Play Live Radio
Next Up:
0:00 0:00
Available On Air Stations

Hamilton County Considers Alternative Sentencing Extension, Lower Sewer Rate Offer

Tana Weingartner
Hamilton County commissioners, from left: Todd Portune, President Denise Driehaus, and Vice President Stephanie Summerow Dumas.

Those running an alternative sentencing pilot program in Hamilton County say it's been successful so far and want it to continue.

The Community Alternative Sentencing Center (CASC) focuses on sending misdemeanor OVI offenders to community-based programs like Talbert House, opening up jail beds for higher-level offenders.

Kevin Bonecutter with Hamilton County Adult Probation says it opens up more treatment beds, too. "About 28 beds that are under contract that we can reallocate to treatment beds - treatment beds that our county so desperately needs as we continue to fight this heroin and opiate epidemic that's ravishing our community."

County officials are working on renewing the program. A portion of the funding comes from the state through the Targeted Community Alternatives to Prison (TCAP) program.

Could There Be A New Sewer Rate For Low-Income Seniors?

Hamilton County commissioners are considering an assistance program for certain Metropolitan Sewer District (MSD) customers.

Interim Director Diana Christy says the program would offer a lower rate for homeowners aged 65 and older who meet certain poverty levels and other criteria.

"The request asks for a 20 percent senior discount rate to be established," she says.

MSD's criteria is based on Ohio's homestead exemption. The current proposal targets homeowners, not renters because water and sewer bills, Christy says, are tied to property owners. However, the program could be expanded later to somehow include renters who directly pay their water/sewer bills.

Perhaps surprisingly, Christy says similar programs in other communities have low participation rates.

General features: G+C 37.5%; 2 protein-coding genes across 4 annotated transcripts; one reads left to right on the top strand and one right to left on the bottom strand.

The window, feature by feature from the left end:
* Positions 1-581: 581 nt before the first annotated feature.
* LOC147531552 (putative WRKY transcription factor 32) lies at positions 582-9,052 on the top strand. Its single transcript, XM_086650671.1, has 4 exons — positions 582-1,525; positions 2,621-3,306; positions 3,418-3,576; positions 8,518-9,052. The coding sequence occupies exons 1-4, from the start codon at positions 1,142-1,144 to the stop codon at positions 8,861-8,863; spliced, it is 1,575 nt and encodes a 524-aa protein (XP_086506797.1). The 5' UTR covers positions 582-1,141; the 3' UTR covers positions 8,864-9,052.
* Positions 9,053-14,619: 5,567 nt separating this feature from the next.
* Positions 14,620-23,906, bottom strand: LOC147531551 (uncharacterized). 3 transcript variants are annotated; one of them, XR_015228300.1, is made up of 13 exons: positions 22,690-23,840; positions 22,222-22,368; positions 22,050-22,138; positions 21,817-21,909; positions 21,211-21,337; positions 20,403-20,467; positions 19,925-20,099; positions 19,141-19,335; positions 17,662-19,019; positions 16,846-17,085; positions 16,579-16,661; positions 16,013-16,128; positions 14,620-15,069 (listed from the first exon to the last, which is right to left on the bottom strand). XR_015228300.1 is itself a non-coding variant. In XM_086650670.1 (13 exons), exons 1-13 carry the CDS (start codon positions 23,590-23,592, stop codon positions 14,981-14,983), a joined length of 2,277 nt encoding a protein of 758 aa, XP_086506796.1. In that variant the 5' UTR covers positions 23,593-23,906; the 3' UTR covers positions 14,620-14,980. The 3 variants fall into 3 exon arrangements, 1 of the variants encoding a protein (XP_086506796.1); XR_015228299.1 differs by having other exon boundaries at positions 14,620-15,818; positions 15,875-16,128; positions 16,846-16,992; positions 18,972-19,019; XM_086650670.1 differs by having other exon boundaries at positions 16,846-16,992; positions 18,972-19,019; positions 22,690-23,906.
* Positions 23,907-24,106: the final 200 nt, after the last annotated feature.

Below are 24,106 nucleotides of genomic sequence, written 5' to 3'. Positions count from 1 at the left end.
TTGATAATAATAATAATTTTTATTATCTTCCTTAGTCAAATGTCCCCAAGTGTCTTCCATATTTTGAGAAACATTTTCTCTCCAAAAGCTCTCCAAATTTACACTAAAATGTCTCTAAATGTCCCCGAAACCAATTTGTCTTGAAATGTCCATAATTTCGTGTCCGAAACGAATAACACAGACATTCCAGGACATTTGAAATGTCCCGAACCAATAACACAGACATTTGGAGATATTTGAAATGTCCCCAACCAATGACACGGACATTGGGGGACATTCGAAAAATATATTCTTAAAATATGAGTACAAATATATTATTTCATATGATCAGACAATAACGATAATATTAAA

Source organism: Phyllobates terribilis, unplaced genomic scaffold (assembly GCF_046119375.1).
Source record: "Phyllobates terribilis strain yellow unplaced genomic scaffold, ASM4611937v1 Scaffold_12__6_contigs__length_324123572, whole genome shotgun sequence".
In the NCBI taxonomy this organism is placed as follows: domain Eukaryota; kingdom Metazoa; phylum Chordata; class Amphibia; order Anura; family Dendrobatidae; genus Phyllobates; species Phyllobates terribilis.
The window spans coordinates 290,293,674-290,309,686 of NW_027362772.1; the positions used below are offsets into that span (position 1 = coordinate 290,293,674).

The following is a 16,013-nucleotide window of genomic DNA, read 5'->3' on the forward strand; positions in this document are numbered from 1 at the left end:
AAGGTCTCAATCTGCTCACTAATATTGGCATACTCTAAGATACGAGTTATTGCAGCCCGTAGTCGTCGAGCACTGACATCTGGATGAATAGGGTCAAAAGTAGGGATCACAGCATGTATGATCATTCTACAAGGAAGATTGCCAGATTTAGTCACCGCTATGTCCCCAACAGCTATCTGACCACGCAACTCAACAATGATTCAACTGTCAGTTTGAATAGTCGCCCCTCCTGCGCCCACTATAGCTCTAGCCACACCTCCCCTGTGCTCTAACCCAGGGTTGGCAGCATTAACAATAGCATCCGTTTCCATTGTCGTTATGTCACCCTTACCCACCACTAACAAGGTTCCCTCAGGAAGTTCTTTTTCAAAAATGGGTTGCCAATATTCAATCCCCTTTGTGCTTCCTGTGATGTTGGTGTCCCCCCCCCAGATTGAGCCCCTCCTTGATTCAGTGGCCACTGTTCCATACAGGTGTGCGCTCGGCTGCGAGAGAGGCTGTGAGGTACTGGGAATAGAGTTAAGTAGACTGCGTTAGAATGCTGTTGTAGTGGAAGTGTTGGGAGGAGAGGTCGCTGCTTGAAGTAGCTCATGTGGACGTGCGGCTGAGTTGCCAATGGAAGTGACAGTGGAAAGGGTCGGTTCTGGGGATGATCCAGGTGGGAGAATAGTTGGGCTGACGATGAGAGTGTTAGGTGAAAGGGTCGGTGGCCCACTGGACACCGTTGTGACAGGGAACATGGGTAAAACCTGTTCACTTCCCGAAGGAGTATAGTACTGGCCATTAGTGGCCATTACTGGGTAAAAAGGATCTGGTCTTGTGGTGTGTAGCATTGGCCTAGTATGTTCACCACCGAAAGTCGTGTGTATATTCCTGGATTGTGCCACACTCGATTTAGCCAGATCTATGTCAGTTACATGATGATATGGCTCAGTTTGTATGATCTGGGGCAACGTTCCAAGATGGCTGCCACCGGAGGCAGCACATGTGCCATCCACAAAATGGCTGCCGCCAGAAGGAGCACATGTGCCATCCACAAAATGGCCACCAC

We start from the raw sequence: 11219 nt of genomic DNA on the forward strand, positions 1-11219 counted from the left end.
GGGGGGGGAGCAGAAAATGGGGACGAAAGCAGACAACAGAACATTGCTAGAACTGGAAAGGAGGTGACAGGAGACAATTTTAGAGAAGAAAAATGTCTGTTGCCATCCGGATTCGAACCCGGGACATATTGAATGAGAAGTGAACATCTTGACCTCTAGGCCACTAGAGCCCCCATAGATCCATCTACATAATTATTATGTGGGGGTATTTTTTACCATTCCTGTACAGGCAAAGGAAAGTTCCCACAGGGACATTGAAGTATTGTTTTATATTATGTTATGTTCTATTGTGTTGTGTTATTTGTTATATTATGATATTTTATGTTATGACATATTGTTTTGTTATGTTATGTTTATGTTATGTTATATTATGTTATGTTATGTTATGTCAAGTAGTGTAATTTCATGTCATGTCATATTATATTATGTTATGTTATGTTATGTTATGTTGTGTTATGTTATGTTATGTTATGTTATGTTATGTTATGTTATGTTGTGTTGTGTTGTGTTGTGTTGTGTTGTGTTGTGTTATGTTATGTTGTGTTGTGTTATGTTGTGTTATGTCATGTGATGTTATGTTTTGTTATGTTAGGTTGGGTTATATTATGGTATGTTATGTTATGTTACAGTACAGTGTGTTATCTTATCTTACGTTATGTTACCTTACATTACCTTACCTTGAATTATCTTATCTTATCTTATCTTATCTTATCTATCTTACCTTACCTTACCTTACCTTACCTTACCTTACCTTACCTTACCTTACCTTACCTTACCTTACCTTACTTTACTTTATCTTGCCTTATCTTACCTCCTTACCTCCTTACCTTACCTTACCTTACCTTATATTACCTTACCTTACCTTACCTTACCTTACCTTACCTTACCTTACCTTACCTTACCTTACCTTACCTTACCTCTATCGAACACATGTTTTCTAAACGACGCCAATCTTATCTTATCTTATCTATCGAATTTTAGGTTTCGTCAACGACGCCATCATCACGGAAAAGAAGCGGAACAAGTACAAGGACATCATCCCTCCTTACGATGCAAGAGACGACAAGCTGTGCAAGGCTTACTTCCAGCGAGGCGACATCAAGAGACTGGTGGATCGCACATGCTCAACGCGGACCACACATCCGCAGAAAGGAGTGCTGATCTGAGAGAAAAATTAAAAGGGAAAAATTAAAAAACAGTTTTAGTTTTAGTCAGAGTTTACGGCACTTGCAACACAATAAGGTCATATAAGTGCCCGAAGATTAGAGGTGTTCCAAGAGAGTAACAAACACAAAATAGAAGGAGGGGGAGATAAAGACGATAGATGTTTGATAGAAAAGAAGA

A public hearing is forthcoming.

If approved, it would take 3-6 months to implement. MSD says other customer rates would not be raised to offset the revenue losses.

Longtime proponents of lower rates who heard the presentation at Tuesday's commission staff meeting say they're happy to see the proposal moving forward. Several members of the environmental justice advocacy group Communities United for Action (CUFA) were glad to hear the latest progress, though they're concerned about several points, including excluding renters.

They're also looking toward how the assistance programs could be changed in the future. MSD says it's limited in what it can offer because of restrictions in the Ohio Revised Code (ORC).

"We wanted to make sure that if the Ohio Revised Code is changed or modified so that you are allowed to have more comprehensive qualifications, will that be taken into consideration when you set up this customer assistance program?" asks Wanda Ball. "Will you be able to modify your qualifications to offer it up to more people if the law permits?"

Senior Editor and reporter at WVXU with more than 20 years experience in public radio; formerly news and public affairs producer with WMUB. Would really like to meet your dog.